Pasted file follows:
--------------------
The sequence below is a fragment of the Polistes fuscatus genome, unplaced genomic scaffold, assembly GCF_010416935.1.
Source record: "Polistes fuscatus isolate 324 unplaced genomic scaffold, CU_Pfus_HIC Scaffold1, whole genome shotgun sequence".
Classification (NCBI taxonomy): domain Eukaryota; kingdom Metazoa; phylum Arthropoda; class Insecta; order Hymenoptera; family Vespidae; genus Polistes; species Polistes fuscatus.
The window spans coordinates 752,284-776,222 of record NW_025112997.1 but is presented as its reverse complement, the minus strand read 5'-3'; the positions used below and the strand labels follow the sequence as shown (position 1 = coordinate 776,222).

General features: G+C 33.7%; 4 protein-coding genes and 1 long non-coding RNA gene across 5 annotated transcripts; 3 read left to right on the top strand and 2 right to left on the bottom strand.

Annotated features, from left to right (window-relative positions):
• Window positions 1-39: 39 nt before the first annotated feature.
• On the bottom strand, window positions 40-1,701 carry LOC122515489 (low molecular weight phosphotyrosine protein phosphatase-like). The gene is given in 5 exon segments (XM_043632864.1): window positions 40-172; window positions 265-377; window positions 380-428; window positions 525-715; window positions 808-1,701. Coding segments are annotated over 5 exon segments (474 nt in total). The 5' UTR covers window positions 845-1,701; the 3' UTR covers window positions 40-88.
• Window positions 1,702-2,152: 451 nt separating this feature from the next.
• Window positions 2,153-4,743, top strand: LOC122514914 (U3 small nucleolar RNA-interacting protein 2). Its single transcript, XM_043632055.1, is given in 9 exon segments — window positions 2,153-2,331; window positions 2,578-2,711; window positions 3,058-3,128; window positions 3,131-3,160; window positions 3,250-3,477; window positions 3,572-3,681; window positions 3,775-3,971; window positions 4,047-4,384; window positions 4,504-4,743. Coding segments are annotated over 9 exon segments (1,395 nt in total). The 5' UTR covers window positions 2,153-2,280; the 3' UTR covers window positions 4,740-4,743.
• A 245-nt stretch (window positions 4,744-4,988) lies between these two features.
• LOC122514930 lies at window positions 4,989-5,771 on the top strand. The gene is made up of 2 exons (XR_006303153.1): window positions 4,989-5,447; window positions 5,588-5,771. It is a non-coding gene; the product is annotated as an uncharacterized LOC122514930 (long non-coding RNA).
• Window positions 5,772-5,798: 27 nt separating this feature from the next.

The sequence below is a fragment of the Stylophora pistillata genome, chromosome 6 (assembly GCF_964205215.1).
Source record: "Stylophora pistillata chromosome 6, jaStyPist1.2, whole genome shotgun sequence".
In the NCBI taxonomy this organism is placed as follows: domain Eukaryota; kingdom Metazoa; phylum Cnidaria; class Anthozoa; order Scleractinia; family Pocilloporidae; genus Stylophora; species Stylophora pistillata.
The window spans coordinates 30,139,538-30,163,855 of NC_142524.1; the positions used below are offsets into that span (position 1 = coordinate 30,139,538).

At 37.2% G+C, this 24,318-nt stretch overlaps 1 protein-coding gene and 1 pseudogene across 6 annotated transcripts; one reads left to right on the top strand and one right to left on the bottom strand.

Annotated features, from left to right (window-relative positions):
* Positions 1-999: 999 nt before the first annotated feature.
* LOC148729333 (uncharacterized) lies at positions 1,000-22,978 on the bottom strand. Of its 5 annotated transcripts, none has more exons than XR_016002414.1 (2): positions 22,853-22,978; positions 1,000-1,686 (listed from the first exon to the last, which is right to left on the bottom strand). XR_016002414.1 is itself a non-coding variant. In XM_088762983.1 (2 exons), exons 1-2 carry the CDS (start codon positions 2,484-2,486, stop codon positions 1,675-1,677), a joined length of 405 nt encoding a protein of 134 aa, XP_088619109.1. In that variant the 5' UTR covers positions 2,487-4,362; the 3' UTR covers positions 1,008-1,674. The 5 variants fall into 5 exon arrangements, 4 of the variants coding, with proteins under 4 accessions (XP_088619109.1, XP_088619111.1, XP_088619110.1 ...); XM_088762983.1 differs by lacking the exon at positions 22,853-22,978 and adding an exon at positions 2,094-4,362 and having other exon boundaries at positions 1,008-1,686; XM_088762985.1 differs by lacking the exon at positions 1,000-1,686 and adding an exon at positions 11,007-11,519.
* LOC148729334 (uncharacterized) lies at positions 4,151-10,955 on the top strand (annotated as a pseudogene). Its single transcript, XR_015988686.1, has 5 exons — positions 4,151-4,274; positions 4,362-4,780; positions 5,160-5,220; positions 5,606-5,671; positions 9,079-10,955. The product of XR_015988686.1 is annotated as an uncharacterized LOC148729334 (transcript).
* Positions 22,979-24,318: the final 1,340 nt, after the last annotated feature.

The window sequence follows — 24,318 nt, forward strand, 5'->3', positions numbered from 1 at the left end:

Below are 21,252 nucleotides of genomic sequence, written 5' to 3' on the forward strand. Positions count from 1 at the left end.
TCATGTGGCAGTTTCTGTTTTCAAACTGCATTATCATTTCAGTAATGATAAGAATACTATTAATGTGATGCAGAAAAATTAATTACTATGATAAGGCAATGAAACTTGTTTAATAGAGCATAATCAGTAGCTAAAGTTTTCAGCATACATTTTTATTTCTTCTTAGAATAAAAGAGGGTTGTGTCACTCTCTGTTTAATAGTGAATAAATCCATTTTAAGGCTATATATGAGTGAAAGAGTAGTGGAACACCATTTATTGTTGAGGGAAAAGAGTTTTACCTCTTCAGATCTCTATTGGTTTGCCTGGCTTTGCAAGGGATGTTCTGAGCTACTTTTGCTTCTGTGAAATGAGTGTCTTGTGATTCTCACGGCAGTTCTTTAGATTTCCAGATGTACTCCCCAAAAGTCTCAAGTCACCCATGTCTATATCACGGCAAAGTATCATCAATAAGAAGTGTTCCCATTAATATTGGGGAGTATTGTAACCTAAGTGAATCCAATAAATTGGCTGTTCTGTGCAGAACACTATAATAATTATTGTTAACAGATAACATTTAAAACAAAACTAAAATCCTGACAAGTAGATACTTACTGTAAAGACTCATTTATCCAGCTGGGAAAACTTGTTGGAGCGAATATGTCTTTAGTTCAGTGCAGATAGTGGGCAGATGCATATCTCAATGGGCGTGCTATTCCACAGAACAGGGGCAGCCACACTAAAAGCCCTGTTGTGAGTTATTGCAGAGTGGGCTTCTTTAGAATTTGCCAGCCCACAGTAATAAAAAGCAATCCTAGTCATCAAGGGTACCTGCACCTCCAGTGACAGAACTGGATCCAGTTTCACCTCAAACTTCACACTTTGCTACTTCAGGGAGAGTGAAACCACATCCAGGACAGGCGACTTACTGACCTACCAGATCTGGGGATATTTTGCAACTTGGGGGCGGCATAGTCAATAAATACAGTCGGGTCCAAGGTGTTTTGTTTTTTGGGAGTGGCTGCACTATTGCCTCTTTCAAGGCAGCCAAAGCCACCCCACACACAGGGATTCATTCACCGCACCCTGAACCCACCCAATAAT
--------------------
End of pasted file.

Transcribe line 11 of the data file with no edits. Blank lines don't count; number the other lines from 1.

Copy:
• A 245-nt stretch (window positions 4,744-4,988) lies between these two features.